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Flashcards in Soft Tissue Trauma Deck (64)
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What are the Soft Tissues?

• Skin
• Fatty tissues
• Muscles
• Blood vessels
• Fibrous tissues
• Membranes
• Glands
• Nerves


Functions of Skin?

• Protection
• Water balance
• Temperature regulation
• Excretion
• Shock absorption


Closed wounds: Contusion



Closed wounds: Hematoma

– Similar to contusion
– More tissue damage
– Involves larger blood vessels


Closed wounds: Crush Injury

• Closed crush injury
– Excessive force crushing or rupturing internal (generally solid) organs


Assessment: Closed Wounds

• Bruising may be internal injury or bleeding
• Consider mechanism of injury
• Crush injuries are difficult to identify


Treatment: Closed Wounds

• Take appropriate Standard Precautions
• Manage airway, breathing, and circulation
• Always manage for internal bleeding and shock if there is a possibility of internal injuries
• Splint extremities that are painful, swollen, or deformed
• Stay alert for vomiting
• Continuously monitor for changes and transport


Types of Open Wounds

• Abrasion
• Laceration
• Puncture
• Avulsion
• Amputation
• Crush injury
• Blast injury


Think about it Open Wound

• Does an open wound necessitate using more than just gloves as standard precautions?
• Can an open injury affect the patient’s airway or breathing?


Treatment Open Injuries

• Expose wound
• Clean surface of wound
• Control bleeding
• Provide care for shock
• Prevent further contamination
• Bandage dressings in place after bleeding is controlled
• Keep patient still
• Reassure patient


Treatment: Abrasions & Lacerations

• Reduce wound contamination
• Hold direct pressure to control bleeding
• Always check pulse, motor, and sensory
function distal to injury to assure function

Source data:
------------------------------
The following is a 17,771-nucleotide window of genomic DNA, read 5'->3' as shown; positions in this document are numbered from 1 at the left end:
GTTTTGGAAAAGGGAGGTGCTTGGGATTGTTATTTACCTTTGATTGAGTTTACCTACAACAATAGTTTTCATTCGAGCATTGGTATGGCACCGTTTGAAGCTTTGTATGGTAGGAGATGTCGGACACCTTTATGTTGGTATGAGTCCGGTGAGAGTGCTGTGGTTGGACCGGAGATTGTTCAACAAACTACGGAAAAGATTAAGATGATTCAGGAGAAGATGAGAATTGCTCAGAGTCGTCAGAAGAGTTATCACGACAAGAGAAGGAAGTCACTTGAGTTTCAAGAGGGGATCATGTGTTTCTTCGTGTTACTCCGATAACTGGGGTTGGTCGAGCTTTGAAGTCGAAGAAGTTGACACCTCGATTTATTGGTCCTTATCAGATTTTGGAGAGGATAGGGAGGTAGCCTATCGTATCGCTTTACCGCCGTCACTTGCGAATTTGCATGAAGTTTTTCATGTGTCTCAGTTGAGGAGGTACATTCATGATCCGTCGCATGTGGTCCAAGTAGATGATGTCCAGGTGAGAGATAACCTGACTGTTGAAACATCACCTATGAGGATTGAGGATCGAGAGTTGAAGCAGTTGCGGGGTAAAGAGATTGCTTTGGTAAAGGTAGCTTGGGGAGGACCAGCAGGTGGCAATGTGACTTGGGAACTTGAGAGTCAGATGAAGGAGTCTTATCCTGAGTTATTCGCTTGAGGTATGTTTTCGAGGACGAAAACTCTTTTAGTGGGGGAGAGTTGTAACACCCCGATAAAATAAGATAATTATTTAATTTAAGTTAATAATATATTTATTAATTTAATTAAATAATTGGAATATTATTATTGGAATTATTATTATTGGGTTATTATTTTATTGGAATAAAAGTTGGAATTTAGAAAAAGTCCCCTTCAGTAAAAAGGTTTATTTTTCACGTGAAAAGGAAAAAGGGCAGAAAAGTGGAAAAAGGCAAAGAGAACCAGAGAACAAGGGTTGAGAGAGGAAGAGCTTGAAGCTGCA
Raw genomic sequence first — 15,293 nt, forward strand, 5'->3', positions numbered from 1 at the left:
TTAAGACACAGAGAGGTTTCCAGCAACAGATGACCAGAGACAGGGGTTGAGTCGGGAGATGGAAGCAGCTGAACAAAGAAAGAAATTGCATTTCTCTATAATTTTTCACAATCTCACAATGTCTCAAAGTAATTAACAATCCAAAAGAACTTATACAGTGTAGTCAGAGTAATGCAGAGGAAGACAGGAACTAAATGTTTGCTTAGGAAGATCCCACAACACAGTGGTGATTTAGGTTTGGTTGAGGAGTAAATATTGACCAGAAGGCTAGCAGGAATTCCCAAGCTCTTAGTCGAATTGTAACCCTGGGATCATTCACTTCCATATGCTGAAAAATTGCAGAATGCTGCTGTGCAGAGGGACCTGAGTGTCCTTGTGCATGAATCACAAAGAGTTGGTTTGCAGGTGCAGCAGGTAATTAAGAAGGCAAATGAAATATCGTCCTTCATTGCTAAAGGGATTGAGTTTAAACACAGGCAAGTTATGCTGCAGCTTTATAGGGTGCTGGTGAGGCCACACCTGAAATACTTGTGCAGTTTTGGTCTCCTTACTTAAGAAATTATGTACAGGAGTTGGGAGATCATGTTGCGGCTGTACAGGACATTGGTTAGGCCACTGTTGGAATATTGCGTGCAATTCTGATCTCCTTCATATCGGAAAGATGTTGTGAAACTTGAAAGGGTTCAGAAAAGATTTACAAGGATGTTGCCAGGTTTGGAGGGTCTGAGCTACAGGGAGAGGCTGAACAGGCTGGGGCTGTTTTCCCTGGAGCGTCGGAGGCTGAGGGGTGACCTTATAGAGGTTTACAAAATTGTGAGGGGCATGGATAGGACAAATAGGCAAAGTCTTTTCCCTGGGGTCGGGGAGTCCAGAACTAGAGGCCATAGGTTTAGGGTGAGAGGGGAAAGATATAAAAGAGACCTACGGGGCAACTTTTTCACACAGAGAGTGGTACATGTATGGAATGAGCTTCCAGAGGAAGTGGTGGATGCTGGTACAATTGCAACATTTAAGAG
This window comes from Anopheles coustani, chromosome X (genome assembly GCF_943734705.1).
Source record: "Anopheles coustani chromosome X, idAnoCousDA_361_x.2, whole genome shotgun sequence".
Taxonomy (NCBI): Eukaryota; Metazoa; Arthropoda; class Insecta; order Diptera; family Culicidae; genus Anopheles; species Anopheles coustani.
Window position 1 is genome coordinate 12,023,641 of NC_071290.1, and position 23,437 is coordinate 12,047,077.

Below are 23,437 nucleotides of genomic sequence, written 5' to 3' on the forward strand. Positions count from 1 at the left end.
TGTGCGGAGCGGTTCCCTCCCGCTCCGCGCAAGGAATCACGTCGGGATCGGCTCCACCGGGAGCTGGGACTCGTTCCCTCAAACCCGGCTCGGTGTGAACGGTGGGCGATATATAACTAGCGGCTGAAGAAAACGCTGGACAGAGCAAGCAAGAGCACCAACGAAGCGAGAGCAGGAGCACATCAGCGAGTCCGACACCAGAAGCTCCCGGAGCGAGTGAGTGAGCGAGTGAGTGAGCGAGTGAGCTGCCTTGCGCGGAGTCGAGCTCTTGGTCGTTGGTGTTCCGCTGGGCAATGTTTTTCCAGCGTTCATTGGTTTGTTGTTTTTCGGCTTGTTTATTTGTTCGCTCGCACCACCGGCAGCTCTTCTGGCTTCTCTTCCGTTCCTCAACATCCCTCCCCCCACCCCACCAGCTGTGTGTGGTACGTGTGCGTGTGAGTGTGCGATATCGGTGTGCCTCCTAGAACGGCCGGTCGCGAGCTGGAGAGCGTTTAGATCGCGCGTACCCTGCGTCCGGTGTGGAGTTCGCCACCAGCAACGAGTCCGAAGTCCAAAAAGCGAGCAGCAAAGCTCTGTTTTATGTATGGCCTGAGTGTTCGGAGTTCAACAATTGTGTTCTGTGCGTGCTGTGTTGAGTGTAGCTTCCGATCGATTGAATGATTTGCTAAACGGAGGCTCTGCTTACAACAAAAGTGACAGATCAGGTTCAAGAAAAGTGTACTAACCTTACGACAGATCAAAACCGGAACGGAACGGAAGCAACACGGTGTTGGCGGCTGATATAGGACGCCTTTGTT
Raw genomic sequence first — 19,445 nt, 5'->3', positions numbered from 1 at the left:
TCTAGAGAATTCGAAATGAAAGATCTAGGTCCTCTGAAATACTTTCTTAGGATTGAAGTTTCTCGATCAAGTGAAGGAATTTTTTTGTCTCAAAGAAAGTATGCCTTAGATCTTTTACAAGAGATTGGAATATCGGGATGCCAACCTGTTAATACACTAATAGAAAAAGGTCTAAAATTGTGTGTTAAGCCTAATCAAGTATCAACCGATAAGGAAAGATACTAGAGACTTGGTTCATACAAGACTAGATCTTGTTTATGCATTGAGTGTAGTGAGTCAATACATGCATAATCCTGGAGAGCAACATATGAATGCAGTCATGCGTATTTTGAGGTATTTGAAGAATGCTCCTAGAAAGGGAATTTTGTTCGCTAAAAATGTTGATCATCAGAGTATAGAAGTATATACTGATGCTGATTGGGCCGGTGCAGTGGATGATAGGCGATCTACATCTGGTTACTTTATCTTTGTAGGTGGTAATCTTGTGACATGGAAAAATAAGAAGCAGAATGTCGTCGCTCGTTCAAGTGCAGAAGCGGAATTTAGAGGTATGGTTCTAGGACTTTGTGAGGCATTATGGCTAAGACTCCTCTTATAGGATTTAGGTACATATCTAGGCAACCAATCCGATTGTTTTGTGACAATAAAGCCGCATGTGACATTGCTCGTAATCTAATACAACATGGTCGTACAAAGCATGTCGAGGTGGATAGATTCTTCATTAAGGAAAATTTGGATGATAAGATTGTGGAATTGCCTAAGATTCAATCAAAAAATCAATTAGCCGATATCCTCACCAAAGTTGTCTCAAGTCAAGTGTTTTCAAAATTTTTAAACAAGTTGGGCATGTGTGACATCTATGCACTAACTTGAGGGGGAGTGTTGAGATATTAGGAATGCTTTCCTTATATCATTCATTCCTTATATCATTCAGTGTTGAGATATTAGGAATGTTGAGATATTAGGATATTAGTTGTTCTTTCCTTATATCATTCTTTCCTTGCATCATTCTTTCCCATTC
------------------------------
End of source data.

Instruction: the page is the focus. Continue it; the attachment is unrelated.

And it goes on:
• Never open edges of laceration to see inside or further clean wound


Treatment: Puncture Wounds

• Use caution—objects may be embedded deeper than they appear
• Check for exit wounds
– May require immediate care
• Bullets can fracture bones as they enter
• Stab wounds are considered serious if in a vital area of body
Reassure patient
• Search for exit wound
• Assess need for shock care
• Follow local protocols regarding
spinal immobilization
• Transport patient


Treatment: Impaled Objects

• Do not remove object; may cause severe bleeding
• Expose wound area
• Control profuse bleeding by direct pressure
• Apply several layers of bulky dressing to “splint” object in place
• Secure dressings
• Treat for shock
• Provide rapid transport


Impaled Object in Cheek

• Take care that object does not enter oral cavity, causing airway obstruction
• If cheek wall is perforated, profuse bleeding into mouth and throat can cause nausea and vomiting
• External wound care will not stop the flow of blood into the mouth


Treatment: Impaled Object in Cheek

• Examine wound site, both inside and outside mouth
• If you find the perforation and can see both ends, remove object
• If object is impaled into another structure, stabilize in place
• Position patient to allow for drainage
• Monitor patient’s airway